Stronger, better, faster was the marketing slogan for the Central Pulse this year.
It might have to be rolled out again in 2013 because, in the estimation of coach Robyn Broughton, the buzzwords were not delivered on this time round.
Broughton continues to sound enthusiastic about returning to the Pulse next year, as long as she can be convinced that the team and the board are as serious as her about winning.
The Pulse's five-win, eight-loss record was their best in five trans-Tasman netball league seasons, but still wasn't enough to truly impress Broughton. There were too many capitulations, like Sunday's to the West Coast Fever, for her to be satisfied with the team's efforts.
"I'm pretty hard-nosed when I'm a coach and I expect results," Broughton said.
"So either you want it and want it big time and you're prepared to go the extra mile to get it, or you don't. Not so much in terms of attitude, I just wonder about their ability.
"If you don't think you've got the ability, then you've got to do the work to increase your ability. Just work on your skills and get it up there and get it right, because it's a much better feeling winning than losing."
Broughton has one part of the court firmly in mind when she says that. Both in terms of Sunday and the season.
"To be frank, we lost it down in our attack end [against the Fever]. You can see that, I don't have to say it do I?" she said.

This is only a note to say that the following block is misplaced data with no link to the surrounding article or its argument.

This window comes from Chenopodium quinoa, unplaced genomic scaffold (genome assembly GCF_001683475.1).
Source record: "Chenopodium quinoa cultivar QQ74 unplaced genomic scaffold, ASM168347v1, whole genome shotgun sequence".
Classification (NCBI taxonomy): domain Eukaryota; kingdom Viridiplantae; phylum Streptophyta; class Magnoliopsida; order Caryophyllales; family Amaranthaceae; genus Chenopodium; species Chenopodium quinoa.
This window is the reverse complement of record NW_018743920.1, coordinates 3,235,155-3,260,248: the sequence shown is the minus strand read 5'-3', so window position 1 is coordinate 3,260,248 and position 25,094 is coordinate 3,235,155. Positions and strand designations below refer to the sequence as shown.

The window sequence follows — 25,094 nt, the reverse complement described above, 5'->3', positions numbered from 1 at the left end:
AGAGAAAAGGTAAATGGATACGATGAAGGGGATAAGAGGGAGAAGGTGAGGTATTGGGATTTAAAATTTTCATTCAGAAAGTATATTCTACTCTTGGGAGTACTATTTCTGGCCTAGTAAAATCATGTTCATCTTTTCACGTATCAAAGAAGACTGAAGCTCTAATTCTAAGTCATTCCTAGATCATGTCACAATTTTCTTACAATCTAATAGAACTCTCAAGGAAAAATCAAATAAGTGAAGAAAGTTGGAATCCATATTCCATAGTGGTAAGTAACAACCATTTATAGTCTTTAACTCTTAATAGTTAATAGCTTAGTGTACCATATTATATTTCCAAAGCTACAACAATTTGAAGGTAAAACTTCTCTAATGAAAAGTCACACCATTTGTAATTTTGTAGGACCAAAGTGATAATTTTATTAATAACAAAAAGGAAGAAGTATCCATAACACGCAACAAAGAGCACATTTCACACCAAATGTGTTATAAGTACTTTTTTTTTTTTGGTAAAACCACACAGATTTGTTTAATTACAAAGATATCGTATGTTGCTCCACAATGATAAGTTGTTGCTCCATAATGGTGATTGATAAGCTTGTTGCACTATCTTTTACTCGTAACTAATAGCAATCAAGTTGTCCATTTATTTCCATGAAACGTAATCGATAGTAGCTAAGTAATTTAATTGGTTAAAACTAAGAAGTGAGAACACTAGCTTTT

She praised goal shoot Caitlin Thwaites' "wonderful stats" of 85.7 percent for the season "but when the really important ones come, the turnover ones come, they're the ones we seem to miss".
Broughton added that she was disappointed by goal attack Paula Griffin, but felt the team lacked other shooters to turn to.
"You need a really, really strong bench for the shooting end, really. It's very hard to relieve those two and you need a really hard-nosed approach to it on attack and constant physical presence on attack, as well as defence."
You could argue Broughton has been spoilt by coaching Southern Steel star Donna Wilkins for so long.
"Yes, but I've had kids that have just got it in them to play like that as well. Like [the unavailable] Liana Leota, if she was still here she'd have made a big difference at that end."
The frustration for Broughton is that in Joline Henry, Katrina Grant and Te Huinga Reo Selby-Rickit, she knows she has a defensive trio who are the envy of the league.
"Katrina had an outstanding game on Sunday – outstanding – and it's really hard for her to look down the court and see what's happening to that ball," she said.
"Like Katrina's top in the ANZ in goal keeping stats – top – and Hu [Selby-Rickit] is fifth in the goal D position, out of about 21 goal Ds. So our circle Ds are definitely putting pressure on players and it's really hard for them when we're losing it in other parts of the court."
Little wonder Broughton feels she probably needs to come back to the Pulse to complete a job that's still "half done".
"But we've got to get the changes, we've got to make it work and everyone has to buy into it."
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